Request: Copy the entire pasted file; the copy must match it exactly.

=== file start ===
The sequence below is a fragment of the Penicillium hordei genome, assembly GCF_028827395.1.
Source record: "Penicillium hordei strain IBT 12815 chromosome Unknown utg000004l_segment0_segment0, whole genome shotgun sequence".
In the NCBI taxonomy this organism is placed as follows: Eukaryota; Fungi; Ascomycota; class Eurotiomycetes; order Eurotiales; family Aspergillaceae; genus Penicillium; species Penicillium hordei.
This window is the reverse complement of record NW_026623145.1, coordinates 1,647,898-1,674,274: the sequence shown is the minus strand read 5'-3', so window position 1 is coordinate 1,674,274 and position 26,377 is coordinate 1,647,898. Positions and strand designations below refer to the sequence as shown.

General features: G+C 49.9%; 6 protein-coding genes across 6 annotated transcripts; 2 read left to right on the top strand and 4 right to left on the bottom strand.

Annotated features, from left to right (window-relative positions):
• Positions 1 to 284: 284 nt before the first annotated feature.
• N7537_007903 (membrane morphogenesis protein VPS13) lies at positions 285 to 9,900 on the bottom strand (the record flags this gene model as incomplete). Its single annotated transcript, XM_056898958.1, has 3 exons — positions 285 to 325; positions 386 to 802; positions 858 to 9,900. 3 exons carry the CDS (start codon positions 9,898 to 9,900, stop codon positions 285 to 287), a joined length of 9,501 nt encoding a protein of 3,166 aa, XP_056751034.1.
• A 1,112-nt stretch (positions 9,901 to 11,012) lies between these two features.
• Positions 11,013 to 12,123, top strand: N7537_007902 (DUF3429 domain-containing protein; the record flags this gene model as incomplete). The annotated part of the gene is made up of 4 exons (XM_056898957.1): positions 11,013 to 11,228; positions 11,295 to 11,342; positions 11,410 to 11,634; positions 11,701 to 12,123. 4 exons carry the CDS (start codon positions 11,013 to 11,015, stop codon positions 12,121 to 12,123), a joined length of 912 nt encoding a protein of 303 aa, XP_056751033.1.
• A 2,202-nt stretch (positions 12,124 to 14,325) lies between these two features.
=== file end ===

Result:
The sequence below is a fragment of the Penicillium hordei genome, assembly GCF_028827395.1.
Source record: "Penicillium hordei strain IBT 12815 chromosome Unknown utg000004l_segment0_segment0, whole genome shotgun sequence".
In the NCBI taxonomy this organism is placed as follows: Eukaryota; Fungi; Ascomycota; class Eurotiomycetes; order Eurotiales; family Aspergillaceae; genus Penicillium; species Penicillium hordei.
This window is the reverse complement of record NW_026623145.1, coordinates 1,647,898-1,674,274: the sequence shown is the minus strand read 5'-3', so window position 1 is coordinate 1,674,274 and position 26,377 is coordinate 1,647,898. Positions and strand designations below refer to the sequence as shown.

General features: G+C 49.9%; 6 protein-coding genes across 6 annotated transcripts; 2 read left to right on the top strand and 4 right to left on the bottom strand.

Annotated features, from left to right (window-relative positions):
• Positions 1 to 284: 284 nt before the first annotated feature.
• N7537_007903 (membrane morphogenesis protein VPS13) lies at positions 285 to 9,900 on the bottom strand (the record flags this gene model as incomplete). Its single annotated transcript, XM_056898958.1, has 3 exons — positions 285 to 325; positions 386 to 802; positions 858 to 9,900. 3 exons carry the CDS (start codon positions 9,898 to 9,900, stop codon positions 285 to 287), a joined length of 9,501 nt encoding a protein of 3,166 aa, XP_056751034.1.
• A 1,112-nt stretch (positions 9,901 to 11,012) lies between these two features.
• Positions 11,013 to 12,123, top strand: N7537_007902 (DUF3429 domain-containing protein; the record flags this gene model as incomplete). The annotated part of the gene is made up of 4 exons (XM_056898957.1): positions 11,013 to 11,228; positions 11,295 to 11,342; positions 11,410 to 11,634; positions 11,701 to 12,123. 4 exons carry the CDS (start codon positions 11,013 to 11,015, stop codon positions 12,121 to 12,123), a joined length of 912 nt encoding a protein of 303 aa, XP_056751033.1.
• A 2,202-nt stretch (positions 12,124 to 14,325) lies between these two features.